There are a few reasons for this trend. The most significant, of course, is that I just don’t have as much time as I used to. Between a full time job and two part time jobs, plus actually wanting to spend some quality time with my wife and son, it’s not easy to carve out a three hour block (at least) to watch a game start to finish. I’m pretty sure the last game I tried watch from the beginning was Game 6 of the Stanley Cup Finals and we all remember how that turned out. I barely even watch highlights anymore, although that has a lot to do with my disappointment in what Sportscenter has become, as opposed to just not having the time.

It does get hard sometimes to stay passionate about my teams, even though my loyalties have been set since I was a child. There is only so much information you can get about a team from reading articles and listening to podcasts. To really feel connected, you need to be watching the games. Even fantasy leagues only take me so far; there’s a big difference between watching your quarterback throw seven touchdowns – four of which to your number one wide receiver1 – as opposed to constantly clicking “refresh” on the box score on your phone. The fantasy teams keep me involved in terms of paying attention to the league and staying informed, even if I’m not watching, but the feeling of really understanding the circumstances surrounding my team just isn’t there.

That being said, I don’t think I would enjoy it as much right now anyway. I have so little time at my disposal to spend with Eitan as it is, so I wouldn’t want to spend it sitting in front of the television. Plus, even if I tried, he’s 16 months old; he doesn’t care about sports yet. He’d rather tear the cable wire out of the wall or point out every single bus that drives by or take every book off the shelf or move the furniture around than sit and watch grown men yelling, grunting and fighting over a leather-bound ball. If I were to sit down to watch a game, I’d feel like I was missing something.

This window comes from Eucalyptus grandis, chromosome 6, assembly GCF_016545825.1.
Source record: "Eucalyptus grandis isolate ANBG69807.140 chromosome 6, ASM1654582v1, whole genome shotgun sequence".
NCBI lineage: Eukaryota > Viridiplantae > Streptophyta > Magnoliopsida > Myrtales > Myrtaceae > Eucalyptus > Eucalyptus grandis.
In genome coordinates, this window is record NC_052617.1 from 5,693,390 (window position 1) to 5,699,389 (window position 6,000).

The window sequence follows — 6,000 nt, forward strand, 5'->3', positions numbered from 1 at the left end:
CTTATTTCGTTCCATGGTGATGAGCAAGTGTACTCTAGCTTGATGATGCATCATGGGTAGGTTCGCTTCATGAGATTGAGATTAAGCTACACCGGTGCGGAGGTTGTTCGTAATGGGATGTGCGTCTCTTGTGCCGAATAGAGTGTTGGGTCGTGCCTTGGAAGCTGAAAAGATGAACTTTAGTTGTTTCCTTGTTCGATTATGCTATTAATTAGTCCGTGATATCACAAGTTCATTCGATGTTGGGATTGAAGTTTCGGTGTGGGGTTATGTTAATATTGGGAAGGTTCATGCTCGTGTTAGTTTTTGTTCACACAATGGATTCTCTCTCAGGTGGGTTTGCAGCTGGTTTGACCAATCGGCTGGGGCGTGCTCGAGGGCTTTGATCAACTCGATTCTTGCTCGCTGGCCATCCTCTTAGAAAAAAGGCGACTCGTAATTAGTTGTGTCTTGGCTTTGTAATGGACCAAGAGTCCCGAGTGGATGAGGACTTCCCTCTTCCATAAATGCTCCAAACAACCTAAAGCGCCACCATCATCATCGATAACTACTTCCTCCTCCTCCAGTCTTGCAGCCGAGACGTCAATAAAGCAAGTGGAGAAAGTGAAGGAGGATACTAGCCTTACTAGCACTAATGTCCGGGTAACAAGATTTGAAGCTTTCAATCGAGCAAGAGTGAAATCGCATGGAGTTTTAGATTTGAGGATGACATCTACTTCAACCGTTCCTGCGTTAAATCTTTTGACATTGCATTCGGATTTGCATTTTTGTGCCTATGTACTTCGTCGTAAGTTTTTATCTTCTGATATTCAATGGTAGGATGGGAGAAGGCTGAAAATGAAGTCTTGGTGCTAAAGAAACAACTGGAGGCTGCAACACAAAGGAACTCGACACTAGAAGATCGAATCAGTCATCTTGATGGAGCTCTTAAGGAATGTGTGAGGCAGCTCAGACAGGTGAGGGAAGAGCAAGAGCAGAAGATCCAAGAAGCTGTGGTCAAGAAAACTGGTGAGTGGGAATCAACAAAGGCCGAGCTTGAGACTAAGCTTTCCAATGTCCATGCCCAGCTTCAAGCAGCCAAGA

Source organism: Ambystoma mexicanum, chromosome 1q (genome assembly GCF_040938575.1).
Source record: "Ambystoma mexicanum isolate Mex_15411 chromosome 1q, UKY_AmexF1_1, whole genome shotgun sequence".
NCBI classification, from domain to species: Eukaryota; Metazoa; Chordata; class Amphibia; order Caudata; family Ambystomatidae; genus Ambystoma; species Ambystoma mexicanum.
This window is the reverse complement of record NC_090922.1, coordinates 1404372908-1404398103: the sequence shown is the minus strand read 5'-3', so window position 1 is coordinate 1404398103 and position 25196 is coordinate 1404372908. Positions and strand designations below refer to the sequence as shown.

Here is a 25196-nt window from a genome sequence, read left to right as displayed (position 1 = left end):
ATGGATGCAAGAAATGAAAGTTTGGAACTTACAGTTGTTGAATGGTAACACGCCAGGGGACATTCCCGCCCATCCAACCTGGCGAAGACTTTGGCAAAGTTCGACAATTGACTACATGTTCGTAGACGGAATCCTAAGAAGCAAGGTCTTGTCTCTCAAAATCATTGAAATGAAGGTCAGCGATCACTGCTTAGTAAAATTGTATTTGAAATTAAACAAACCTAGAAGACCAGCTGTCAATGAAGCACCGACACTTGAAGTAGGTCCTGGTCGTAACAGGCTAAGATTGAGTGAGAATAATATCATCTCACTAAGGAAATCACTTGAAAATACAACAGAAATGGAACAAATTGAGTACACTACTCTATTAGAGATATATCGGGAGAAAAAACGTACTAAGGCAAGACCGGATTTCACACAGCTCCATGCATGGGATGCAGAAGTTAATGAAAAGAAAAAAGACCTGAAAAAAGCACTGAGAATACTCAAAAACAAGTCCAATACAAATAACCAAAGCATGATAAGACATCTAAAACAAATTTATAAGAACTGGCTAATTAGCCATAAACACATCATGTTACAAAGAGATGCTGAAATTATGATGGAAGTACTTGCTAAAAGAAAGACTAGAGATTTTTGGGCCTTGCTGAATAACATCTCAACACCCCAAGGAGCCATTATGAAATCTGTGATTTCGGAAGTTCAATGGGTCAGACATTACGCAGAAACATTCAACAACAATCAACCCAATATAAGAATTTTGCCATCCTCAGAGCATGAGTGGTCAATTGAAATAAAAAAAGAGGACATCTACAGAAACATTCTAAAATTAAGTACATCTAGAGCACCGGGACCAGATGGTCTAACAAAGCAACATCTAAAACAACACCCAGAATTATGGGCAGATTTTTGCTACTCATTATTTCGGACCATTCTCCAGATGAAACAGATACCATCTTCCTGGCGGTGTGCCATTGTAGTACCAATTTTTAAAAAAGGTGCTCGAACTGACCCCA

I know that a day will come when he and I will be able to sit and watch a game. We’ll be able to talk about Da Bears, both the heroes from 1985, like Sweetness, Ditka, Jim McMahon and the Fridge, and from more recent teams, like Urlacher, Briggs, Forte and Cutler.2 He’ll be able to quote the famous Saturday Night Live sketch that gave me the name of many of my fantasy teams, Hurricane Ditka. By then, maybe the Bears will actually have been able to win another championship.

Or maybe I’ll just have to teach Eitan the Super Bowl Shuffle and be satisfied with that.

1. Peyton Manning to Wes Welker, week 1. And by the way, I lost that game. Thanks, Maurice Jones-Drew.

2. Granted, today’s players have yet to truly earn “hero” status, with the likely exception of Urlacher.